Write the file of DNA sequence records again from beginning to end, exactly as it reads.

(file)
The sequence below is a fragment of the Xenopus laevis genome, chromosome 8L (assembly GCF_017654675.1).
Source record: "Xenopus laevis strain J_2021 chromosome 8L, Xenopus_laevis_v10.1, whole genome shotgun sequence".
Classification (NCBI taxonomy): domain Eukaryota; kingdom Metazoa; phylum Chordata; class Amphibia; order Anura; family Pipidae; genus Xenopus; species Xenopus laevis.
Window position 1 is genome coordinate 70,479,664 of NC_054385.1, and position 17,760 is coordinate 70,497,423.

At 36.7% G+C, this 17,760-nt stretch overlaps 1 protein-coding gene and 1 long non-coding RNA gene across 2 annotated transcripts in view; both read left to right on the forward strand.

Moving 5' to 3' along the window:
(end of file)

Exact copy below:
The sequence below is a fragment of the Xenopus laevis genome, chromosome 8L (assembly GCF_017654675.1).
Source record: "Xenopus laevis strain J_2021 chromosome 8L, Xenopus_laevis_v10.1, whole genome shotgun sequence".
Classification (NCBI taxonomy): domain Eukaryota; kingdom Metazoa; phylum Chordata; class Amphibia; order Anura; family Pipidae; genus Xenopus; species Xenopus laevis.
Window position 1 is genome coordinate 70,479,664 of NC_054385.1, and position 17,760 is coordinate 70,497,423.

At 36.7% G+C, this 17,760-nt stretch overlaps 1 protein-coding gene and 1 long non-coding RNA gene across 2 annotated transcripts in view; both read left to right on the forward strand.

Moving 5' to 3' along the window: